Occupational mechanical exposures throughout working life were assessed with data from a JEM – the lower-body JEM (10) – that was originally developed for large-scale epidemiological studies of primary hip and knee osteoarthritis (14). The JEM is based on expert judgments of mechanical exposures in 121 homogeneous exposure groups and provide estimates of total load lifted per day and daily frequency of lifting loads weighing 20 kg, as well as hours of exposure to standing/walking, sitting, kneeling/squatting, and whole-body vibration during an 8-hour working day (14, 17). The CAMB questionnaire used for the present study provided information about job history (ie, job titles and length of service for the five longest-held occupations) for each individual in the study population (18, 19) and covered in average a total period of 30.6 years per individual worker (31.5 in men and 29.7 in women) (18). Subsequently, job history for each individual worker was coded according to the 1988 revision of the Danish version of the International Standard Classification of Occupations register (DISCO 88) and linked to data from the lower-body JEM. The following mechanical exposures from the JEM were used to assess occupational mechanical exposures throughout working life: lifting, kneeling, and whole body vibration.

Cumulative occupational mechanical exposures were estimated as previously described by Rubak et al (17). In brief, cumulative exposure variables were generated similar to calculation of pack-years are as a measure of cumulated dose of tobacco consumption (17, 29). One ton-year was standardized as lifting one ton per working day for one year, one frequent heavy lifting–year as lifting loads weighing 20 kg ten times per working day for one year, one whole-body vibration year as being exposed to whole-body vibration for one hour of each working day in one year, and one kneeling year as kneeling for one hour each working day in one year (17, 18). To investigate the effect of exposure to these mechanical factors, the four occupational mechanical exposures were dichotomized into exposed (those having ≥1 exposure year during working life) and non-exposed (those having no exposure years during working life). To investigate the exposure–response pattern, the four occupational mechanical exposures were categorized as follows: 0, >0–<10, 10–<20, and ≥20 exposure years (17).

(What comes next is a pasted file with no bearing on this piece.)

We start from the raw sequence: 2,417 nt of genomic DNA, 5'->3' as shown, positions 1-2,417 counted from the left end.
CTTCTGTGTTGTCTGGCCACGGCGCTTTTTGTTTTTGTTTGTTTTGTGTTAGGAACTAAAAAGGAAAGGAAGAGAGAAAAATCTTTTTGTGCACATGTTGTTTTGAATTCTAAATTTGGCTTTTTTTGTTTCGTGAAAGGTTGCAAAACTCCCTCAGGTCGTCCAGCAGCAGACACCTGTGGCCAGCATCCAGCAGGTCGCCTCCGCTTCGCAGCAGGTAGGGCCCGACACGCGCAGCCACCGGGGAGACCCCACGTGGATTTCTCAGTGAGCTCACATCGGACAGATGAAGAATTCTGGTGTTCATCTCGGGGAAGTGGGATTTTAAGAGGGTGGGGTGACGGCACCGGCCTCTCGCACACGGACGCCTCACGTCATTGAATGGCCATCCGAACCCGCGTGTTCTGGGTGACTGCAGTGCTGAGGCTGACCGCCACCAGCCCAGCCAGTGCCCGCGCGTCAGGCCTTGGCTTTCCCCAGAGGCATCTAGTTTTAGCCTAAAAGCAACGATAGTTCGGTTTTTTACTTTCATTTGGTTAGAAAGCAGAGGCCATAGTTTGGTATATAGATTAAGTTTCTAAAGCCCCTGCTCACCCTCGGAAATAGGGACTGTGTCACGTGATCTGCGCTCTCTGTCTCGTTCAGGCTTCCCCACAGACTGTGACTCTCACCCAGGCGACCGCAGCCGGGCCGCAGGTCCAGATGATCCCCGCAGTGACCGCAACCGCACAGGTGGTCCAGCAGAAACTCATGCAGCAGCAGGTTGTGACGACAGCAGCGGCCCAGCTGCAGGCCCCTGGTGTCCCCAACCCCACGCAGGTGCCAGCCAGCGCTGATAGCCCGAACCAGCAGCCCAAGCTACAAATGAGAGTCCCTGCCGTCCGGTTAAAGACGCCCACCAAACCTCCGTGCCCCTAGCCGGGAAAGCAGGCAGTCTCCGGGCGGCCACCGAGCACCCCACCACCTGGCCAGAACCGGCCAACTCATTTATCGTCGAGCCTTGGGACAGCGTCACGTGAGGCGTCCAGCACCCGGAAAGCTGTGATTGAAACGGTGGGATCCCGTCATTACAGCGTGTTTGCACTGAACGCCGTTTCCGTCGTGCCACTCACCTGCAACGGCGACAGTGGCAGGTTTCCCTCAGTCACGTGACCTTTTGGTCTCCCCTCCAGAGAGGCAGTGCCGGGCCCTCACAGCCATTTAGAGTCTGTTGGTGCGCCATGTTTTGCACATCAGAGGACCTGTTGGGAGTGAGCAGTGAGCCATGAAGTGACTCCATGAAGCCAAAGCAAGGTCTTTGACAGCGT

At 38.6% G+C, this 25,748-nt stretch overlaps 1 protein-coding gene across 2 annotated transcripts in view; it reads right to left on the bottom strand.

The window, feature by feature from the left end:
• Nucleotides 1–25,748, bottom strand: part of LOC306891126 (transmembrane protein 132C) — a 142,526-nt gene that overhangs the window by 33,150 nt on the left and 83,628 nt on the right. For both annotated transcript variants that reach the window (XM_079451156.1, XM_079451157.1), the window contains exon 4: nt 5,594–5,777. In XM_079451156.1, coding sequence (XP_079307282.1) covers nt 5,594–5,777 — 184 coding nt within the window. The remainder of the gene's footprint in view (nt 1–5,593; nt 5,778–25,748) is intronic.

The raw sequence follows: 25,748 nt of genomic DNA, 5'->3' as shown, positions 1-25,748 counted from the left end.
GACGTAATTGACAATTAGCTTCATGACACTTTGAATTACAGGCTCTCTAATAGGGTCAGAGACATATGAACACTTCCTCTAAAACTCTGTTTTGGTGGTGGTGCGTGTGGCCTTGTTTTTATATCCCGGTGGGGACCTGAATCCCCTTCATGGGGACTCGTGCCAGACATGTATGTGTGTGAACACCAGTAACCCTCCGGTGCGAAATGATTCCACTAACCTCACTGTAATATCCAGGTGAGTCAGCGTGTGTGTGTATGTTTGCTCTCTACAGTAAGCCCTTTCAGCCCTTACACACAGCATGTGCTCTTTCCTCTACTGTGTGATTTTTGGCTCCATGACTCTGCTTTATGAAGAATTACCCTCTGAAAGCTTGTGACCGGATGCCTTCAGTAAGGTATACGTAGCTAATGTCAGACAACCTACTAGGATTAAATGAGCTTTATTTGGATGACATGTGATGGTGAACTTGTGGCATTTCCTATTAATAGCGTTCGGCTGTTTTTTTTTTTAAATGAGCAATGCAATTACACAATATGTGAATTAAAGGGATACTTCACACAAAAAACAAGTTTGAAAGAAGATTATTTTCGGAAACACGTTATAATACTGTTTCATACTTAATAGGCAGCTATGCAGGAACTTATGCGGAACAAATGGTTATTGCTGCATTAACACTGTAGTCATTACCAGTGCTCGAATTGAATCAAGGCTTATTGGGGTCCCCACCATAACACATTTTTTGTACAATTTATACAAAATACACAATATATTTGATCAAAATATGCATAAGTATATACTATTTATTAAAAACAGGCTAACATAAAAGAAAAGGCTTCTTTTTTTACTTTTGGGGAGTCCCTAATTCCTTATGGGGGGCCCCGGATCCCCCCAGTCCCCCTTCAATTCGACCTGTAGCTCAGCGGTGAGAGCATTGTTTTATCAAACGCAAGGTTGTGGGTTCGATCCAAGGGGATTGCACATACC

Outcome variables

Data on sickness absence and disability pension were derived from the Register for Evaluation of Marginalization (DREAM), which is a national register containing information on all types of social transfer payments and other basic personal data on all Danish residents (30, 31). The outcomes in the present study were loss of labor market attachment due to ill-health, defined by LTSA or disability pension in the 4-6 years follow-up period (ie, baseline measurements were collected from 2009 to 2011 with register follow-up in 2015). In the DREAM register, sickness absence is recorded on a weekly basis when the employer is entitled to reimbursement of sickness absence pay. During our follow-up, the period in which the employer received no reimbursement changed from 21 to 30 days of sickness absence (January 2012). To define long-term sickness absence consistently throughout this period, we defined it as sickness absence >30 calendar days, corresponding to ≥6 consecutive weeks in DREAM. Disability pension was defined as receiving a disability benefit within the follow-up period. In Denmark, a disability pension is a permanent social benefit for people with a significant and permanent loss of work ability. To obtain disability pension an attempt to increase work ability must have been carried out without success. Individuals with a permanent loss of work ability and working on special terms reflecting permanently reduced work ability were also classified as receiving disability pension (32).

Covariates

Age, gender, psychosocial work environment throughout working life (described below), physical activity level during leisure, BMI (measured by the clinical personal), smoking and socioeconomic position (described below) were assessed at the time of establishment of the CAMB cohort in 2009–2011.

Psychosocial work environment was assessed by seven dimensions from the Copenhagen Psychosocial Questionnaire (33) that was modified to retrospectively cover the participants’ entire working life: (i) quantitative demands, (ii) influence/decision authority, (iii) emotional demands, (iv) time pressure, (v) role conflicts, (vi) possibilities for development, and (vii) rewards/appreciation.

Socioeconomic position was evaluated by educational level. Education level was categorized into five groups; unskilled, skilled, and short-, medium-, and long education (18).

Statistical methods